SEA PD Week: Putting the Pieces Together: Effective Stakeholder Communication by Nancy Bridier

Greetings, AEA365 Readers! I am Dr. Nancy Bridier, Senior Doctoral Adjunct at Grand Canyon University, Public Sector Representative, and Board Member for the Southeast Evaluation Association (SEA). I am also an Independent Consultant based in the Florida panhandle. Communication with our clients is part of our practice, but are we communicating effectively? I would like to share tips for effective stakeholder communication.

Rad Resource: Stakeholders are not just those who contract our services, but may also include those affected by the program. This may depend on their relationship to and interest in the program. Explore the University of Kansas Community Toolbox checklist for identifying stakeholders.

Hot Tips:

  • What to communicate and why: Effective communication is not just about the technology we use, but its purpose. I have emailed written reports and presented PowerPoint slides to communicate findings. While these are commonly used tools, they are not always effective for every stakeholder. Understand the type of information stakeholders want and how they prefer to receive it. It may be text, numbers, graphics (charts, tables), visual, or combination. If your stakeholders are in a different area, a web conferencing tool, such as Zoom or WebEx, is a great interactive way to communicate with stakeholders. They also allow stakeholders to ask questions and receive immediate answers. These tools allow you the opportunity to observe stakeholder reactions.
  • When to communicate: Effective communication begins with the initial meeting. Establish a clear outline of the stakeholders’ purpose, questions, timelines, and communication processes. Communicate throughout the project to ensure nothing has changed. Engage stakeholders in decision-making. Inform the stakeholders of progress. Better Evaluation.org offers some great tips, tools, and methods of communicating findings to stakeholders after the evaluation is completed.
  • Considerations: Some evaluators invite stakeholders to review a draft report as part of their communicating and reporting strategy. Before engaging in this practice, consider the costs and ethical implications of accepting a stakeholder’s revisions to a draft evaluation report.
  • Communicating findings: Share the procedures and lessons learned. Know your stakeholders to convey information effectively. Define terminology. Avoid using jargon. Demonstrate results and accountability. Focus on success and improvement. Outline changes to the program to improve outcomes.

Lessons Learned:

On my first program evaluation, I failed to establish communication guidelines to the primary stakeholder. During an eight-week parent education program, the stakeholder changed the assessment instrument based on responses on the pretest. Needless to say, we had to complete more than one cycle of the program to establish a baseline for comparison. Let your stakeholders know communication is a collaborative process. Inform them about the type of information that you need, and the steps of the evaluation process.

The American Evaluation Association is celebrating Southeast Evaluation Association (SEA) Affiliate Professional Development Week with our colleagues in the SEA Affiliate. The contributions all this week to aea365 come from SEA Affiliate members. Do you have questions, concerns, kudos, or content to extend this aea365 contribution? Please add them in the comments section for this post on the aea365 webpage so that we may enrich our community of practice. Would you like to submit an aea365 Tip? Please send a note of interest to aea365@eval.org. aea365 is sponsored by the American Evaluation Association and provides a Tip-a-Day by and for evaluators.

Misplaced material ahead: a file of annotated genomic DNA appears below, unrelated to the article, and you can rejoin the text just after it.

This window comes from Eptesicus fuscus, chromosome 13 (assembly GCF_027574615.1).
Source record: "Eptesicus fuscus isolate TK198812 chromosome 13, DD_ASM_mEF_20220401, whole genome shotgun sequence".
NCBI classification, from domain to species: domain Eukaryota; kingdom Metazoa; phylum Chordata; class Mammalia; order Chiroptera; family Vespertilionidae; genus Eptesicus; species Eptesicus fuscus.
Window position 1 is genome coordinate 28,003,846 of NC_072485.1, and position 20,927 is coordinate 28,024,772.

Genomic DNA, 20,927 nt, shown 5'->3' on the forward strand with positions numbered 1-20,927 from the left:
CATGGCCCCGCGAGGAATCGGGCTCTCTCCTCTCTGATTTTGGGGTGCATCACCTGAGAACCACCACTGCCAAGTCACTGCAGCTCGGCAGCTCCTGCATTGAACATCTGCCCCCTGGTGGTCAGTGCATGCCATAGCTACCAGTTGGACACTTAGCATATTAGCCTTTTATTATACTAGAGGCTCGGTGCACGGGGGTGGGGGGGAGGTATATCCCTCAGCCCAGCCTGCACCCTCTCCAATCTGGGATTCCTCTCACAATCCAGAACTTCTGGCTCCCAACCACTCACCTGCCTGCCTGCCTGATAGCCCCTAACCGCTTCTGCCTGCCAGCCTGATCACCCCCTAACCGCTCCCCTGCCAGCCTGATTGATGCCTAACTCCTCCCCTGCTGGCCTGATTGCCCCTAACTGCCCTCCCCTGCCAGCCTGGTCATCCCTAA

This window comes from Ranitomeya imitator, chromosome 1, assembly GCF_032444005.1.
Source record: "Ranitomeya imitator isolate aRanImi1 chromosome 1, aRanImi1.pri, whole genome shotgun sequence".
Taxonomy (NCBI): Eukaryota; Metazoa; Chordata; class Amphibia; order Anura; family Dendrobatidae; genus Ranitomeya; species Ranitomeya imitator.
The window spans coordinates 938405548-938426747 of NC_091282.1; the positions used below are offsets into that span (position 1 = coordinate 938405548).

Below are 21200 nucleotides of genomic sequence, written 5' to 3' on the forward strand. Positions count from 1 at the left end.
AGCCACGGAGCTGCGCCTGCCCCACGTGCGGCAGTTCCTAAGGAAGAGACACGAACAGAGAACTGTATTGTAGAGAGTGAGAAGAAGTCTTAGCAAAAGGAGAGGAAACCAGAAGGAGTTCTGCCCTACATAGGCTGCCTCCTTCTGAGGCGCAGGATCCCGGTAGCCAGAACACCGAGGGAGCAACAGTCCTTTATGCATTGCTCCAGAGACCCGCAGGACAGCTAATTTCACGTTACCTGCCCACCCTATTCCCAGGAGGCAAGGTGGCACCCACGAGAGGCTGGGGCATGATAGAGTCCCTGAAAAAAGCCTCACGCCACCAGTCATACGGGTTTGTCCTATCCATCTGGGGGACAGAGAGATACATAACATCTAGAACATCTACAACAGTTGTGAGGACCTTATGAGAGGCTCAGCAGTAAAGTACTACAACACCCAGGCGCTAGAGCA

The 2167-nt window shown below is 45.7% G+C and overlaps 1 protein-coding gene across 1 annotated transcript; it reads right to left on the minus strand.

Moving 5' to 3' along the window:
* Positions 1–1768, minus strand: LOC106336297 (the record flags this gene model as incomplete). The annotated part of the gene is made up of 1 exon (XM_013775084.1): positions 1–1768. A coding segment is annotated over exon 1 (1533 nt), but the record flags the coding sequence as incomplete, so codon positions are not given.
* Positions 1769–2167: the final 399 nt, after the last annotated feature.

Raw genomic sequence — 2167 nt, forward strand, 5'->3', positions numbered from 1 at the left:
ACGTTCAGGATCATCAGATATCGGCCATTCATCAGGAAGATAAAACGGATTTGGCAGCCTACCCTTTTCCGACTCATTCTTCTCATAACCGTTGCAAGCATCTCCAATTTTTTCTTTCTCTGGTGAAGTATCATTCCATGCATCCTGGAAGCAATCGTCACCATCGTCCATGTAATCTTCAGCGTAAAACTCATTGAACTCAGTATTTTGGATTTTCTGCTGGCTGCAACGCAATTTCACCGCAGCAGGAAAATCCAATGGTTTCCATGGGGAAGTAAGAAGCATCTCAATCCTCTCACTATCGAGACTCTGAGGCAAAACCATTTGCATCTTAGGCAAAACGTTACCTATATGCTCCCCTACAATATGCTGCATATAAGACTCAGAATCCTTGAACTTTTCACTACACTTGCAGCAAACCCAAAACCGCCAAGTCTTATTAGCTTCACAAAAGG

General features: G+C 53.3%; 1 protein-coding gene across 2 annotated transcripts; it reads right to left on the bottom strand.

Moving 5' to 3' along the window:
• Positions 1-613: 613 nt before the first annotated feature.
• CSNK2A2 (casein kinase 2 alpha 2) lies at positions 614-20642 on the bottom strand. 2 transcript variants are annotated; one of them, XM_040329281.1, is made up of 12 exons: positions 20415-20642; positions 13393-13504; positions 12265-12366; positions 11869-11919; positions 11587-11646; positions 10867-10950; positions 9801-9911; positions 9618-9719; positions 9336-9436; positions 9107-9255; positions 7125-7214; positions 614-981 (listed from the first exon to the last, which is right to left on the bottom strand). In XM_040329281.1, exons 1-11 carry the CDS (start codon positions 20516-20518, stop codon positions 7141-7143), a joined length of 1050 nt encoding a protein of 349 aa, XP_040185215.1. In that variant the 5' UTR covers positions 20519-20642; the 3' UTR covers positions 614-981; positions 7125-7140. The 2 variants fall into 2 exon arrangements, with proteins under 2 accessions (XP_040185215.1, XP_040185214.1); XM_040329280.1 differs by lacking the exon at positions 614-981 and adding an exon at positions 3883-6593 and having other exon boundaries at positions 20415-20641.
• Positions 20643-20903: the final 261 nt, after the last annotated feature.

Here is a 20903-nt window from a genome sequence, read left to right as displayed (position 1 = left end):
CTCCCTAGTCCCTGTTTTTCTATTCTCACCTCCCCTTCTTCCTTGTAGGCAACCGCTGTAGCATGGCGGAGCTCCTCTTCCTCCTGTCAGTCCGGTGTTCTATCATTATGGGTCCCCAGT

1 thought on “SEA PD Week: Putting the Pieces Together: Effective Stakeholder Communication by Nancy Bridier”

  1. Hi Nancy,

    This was a very insightful read into the finer details of program evaluation. I’m still learning quite a bit about the process of program evaluation, but it was great reading beyond the technical and data side of evaluating.

    Currently, my practical experience with evaluation is limited to a stakeholder role in an evaluation. During this evaluation, I felt the communication was a bit over my head, but it was challenging being one of the few stakeholders in the room without experience with an evaluation. It’s hard to know whether to tailor the communication for the “lowest common denominator” like myself at the time, or trust in delivering an evaluation for the majority.

    I can tell by your emphasis on observing stakeholder reactions that you value unspoken communication as much as direct conversation. An evaluator’s “soft skills” seem to be just as important as understanding the technical side of an evaluation. At the start of an evaluation, I wonder if you, yourself, discuss stakeholders’ preference for communication preferences/needs? Or do you simply use your intuition to determine what will be suitable? It seems that there’s precious little time in an evaluation, so it’s hard to know what to prioritize in discussions.

    I think your disclaimer about communicating early findings and accepting stakeholder revisions is quite important. It’s integral that stakeholder biases do not affect the outcomes of an evaluation. Have you ever encountered a situation where you did not see eye-to-eye with a stakeholder’s suggestions? How can evaluator successfully navigate this sort of situation while retaining a healthy rapport?

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